Close, But No Cigar

May 3, 2013
photo by sfgamchick

photo by sfgamchick

Around this time two years ago I happily tweeted that I was accepting a Tier 1 Canada Research Chair at McGill. I should actually have said that I was accepting a position at McGill along with a nomination for a CRC. My impression at the time was that the institution was making the significant vetting and selection decision and that the CRC application to Ottawa was to ensure that no egregious lack of judgement had been made that could sully the reputation of the CRC program. It’s true that the success rate of applications is very high, but it turns out that CRC approval is much more subject to the strengths and weaknesses of conventional peer-review than I’d anticipated. The digital humanities is still a small enough community that I’ve collaborated with many of the more established scholars who would have been naturally suited to assess my dossier, which makes arms-length peer-review even more challenging – I have to suspect that some evaluators were maybe less familiar with what we hold to be some distinctive characteristics of the digital humanities.

Friends, in my case, it was close, but no cigar.

I’d be lying if I denied that there’s a small part of me that want to crawl under a moist rock and wallow in self-pity. Rejection is no fun, regardless of circumstances. I apply for a lot of grants and I’ve had many hits, but also quite a few misses. Even when I know it’s a long-shot, being told no is deflating. The CRC wasn’t a long-shot, but more importantly, it was intricately woven into my motivations for changing jobs, moving my family, and my envisioned identity for the coming years. So yeah, that part kind of sucks.

At the same time, I can very honestly and sincerely say that I’m also relieved that it didn’t work out. A Tier 1 CRC comes with enormous expectations, pressure, and spotlight – none of which I particularly want more of in my life. I think Tier 1 CRCs are really intended for hyper-productive, ambitious, endlessly energetic academics (not to mention more senior scholars; there’s clearly a significant structural gap between the Tier 1 and Tier 2 levels – I was a hair beyond eligibility criteria for Tier 2). It’s tempting to say that the Tier 1 CRC committee wasn’t quite ready for a highly collaborative tool-building digital humanist like me, but it’s probably also true that I wasn’t quite ready to assume the profile associated with a conventional Tier 1 CRC. The program seeks to support acknowledged world leaders in their fields, and achieving and sustaining that position takes considerable effort, and sometimes compromise. I know several CRCs and I have great admiration and respect for them; I also scratch my head wondering in awe how they manage to do everything they do.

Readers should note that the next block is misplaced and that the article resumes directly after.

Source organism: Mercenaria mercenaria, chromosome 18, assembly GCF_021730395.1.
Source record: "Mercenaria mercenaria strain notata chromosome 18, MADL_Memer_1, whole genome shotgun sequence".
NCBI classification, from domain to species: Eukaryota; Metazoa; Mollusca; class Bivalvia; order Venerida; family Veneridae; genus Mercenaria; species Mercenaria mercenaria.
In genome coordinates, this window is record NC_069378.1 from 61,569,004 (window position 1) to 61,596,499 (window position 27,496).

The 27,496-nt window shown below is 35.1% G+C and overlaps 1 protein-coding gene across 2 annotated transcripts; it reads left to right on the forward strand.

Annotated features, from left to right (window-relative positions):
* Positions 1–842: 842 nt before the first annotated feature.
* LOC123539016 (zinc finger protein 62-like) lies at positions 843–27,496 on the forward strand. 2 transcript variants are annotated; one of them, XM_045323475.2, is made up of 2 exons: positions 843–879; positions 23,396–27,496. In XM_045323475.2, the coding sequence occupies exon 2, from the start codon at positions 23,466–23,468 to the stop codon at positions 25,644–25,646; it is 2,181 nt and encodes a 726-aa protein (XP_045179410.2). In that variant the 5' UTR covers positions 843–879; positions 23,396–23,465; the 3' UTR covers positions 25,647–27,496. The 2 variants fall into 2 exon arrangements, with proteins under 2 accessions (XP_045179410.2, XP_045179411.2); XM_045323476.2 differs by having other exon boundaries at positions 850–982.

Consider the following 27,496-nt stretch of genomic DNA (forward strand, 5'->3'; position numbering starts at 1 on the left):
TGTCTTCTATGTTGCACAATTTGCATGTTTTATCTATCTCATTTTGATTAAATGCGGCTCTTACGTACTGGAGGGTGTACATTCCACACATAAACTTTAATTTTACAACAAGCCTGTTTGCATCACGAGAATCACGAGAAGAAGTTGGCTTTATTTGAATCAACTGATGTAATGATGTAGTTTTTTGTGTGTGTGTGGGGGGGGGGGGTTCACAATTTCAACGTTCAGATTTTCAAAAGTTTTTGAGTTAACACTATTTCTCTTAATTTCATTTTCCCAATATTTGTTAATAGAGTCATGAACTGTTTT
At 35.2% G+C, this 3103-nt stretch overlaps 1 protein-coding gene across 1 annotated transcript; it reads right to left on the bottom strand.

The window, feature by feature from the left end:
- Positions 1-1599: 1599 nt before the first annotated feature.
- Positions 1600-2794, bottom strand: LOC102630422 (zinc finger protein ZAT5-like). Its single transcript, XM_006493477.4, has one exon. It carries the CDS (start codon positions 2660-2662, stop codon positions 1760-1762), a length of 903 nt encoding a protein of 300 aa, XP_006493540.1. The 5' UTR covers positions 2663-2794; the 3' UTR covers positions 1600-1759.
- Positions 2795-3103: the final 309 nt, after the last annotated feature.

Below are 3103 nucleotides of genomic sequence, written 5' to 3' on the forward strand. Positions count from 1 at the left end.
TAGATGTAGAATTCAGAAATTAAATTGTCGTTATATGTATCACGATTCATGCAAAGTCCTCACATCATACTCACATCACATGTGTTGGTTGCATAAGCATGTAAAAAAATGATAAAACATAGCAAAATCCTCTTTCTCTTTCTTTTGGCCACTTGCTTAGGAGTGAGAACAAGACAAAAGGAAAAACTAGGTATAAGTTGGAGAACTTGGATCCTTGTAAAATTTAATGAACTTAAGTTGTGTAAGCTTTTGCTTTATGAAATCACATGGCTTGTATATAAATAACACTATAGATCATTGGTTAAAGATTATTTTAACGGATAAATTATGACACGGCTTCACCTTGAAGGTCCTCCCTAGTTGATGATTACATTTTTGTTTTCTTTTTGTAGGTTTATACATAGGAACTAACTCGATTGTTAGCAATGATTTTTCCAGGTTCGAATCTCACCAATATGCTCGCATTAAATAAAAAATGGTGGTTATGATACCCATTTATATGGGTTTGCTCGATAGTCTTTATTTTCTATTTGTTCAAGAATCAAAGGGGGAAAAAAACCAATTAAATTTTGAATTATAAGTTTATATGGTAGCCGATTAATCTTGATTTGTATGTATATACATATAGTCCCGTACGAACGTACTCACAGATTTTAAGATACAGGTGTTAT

It may be just my coping mechanism, but I do feel that this new trajectory give me increased freedom to make choices for the right reasons, to be the academic I want to be instead of the one I’m expected to be. I can continue to collaborate with teams and not be concerned about whether or not I’m the perceived leader (as principal investigator, lead author, or whatever). I can continue spending time on digital scholarship, including tool-building, without worrying personally about how that work is measured. I can focus more energy on interactions with students that are consistent with my notions of the contemporary mandate of the humanities for forming active citizens in a digital society. And so on. I’m not saying those things wouldn’t have been possible with a CRC (and the additional resources that come with the Chair would have been helpful in some ways), but I won’t need to question as much whether my choices are motivated by professional optics rather than by personal preference.

I also recognize that I have been unbelievably and undeservedly fortunate so far in my career. I’ve been a faculty member at three outstanding universities – I look around at many of the extremely bright and talented graduates and it pains me to see them struggle to find the academic jobs that they’d been encouraged to envision for themselves. I’m a tenured professor at McGill, a world-renowned institution with a justified reputation for excellence. The CRC nomination was really an enormous honour, regardless of the outcome. I have a great job in a stimulating environment, I live in the amazing city of Montreal, I have a healthy family… it would be absurd of me to really feel discouraged.

While the CRC rejection isn’t a happy event, I am convinced that it’s a better outcome for the more balanced lifestyle that I want. I look forward to a long, productive and satisfying career at McGill.

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